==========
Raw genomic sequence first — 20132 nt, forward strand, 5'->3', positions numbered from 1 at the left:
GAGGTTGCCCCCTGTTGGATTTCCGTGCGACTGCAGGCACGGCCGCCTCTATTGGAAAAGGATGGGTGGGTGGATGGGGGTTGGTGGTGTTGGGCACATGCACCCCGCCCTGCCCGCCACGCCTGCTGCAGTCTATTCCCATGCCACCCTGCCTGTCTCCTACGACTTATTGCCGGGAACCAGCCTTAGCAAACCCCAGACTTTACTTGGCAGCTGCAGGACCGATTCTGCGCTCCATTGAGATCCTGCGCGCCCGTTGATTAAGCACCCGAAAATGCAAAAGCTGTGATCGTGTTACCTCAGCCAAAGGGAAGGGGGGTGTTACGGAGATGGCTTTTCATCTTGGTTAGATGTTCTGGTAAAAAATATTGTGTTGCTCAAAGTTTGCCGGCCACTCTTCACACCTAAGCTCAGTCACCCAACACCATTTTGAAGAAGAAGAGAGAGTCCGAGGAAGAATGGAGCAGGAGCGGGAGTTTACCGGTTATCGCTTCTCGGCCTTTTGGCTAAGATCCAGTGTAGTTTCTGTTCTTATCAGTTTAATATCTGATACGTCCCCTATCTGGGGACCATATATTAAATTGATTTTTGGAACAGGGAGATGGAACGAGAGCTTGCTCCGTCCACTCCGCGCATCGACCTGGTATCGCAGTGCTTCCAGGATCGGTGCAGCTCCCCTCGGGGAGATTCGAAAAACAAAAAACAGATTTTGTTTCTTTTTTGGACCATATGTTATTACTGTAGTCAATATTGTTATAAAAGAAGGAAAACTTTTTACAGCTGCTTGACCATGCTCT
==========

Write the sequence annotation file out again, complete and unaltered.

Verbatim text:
Raw genomic sequence first — 20132 nt, forward strand, 5'->3', positions numbered from 1 at the left:
GAGGTTGCCCCCTGTTGGATTTCCGTGCGACTGCAGGCACGGCCGCCTCTATTGGAAAAGGATGGGTGGGTGGATGGGGGTTGGTGGTGTTGGGCACATGCACCCCGCCCTGCCCGCCACGCCTGCTGCAGTCTATTCCCATGCCACCCTGCCTGTCTCCTACGACTTATTGCCGGGAACCAGCCTTAGCAAACCCCAGACTTTACTTGGCAGCTGCAGGACCGATTCTGCGCTCCATTGAGATCCTGCGCGCCCGTTGATTAAGCACCCGAAAATGCAAAAGCTGTGATCGTGTTACCTCAGCCAAAGGGAAGGGGGGTGTTACGGAGATGGCTTTTCATCTTGGTTAGATGTTCTGGTAAAAAATATTGTGTTGCTCAAAGTTTGCCGGCCACTCTTCACACCTAAGCTCAGTCACCCAACACCATTTTGAAGAAGAAGAGAGAGTCCGAGGAAGAATGGAGCAGGAGCGGGAGTTTACCGGTTATCGCTTCTCGGCCTTTTGGCTAAGATCCAGTGTAGTTTCTGTTCTTATCAGTTTAATATCTGATACGTCCCCTATCTGGGGACCATATATTAAATTGATTTTTGGAACAGGGAGATGGAACGAGAGCTTGCTCCGTCCACTCCGCGCATCGACCTGGTATCGCAGTGCTTCCAGGATCGGTGCAGCTCCCCTCGGGGAGATTCGAAAAACAAAAAACAGATTTTGTTTCTTTTTTGGACCATATGTTATTACTGTAGTCAATATTGTTATAAAAGAAGGAAAACTTTTTACAGCTGCTTGACCATGCTCT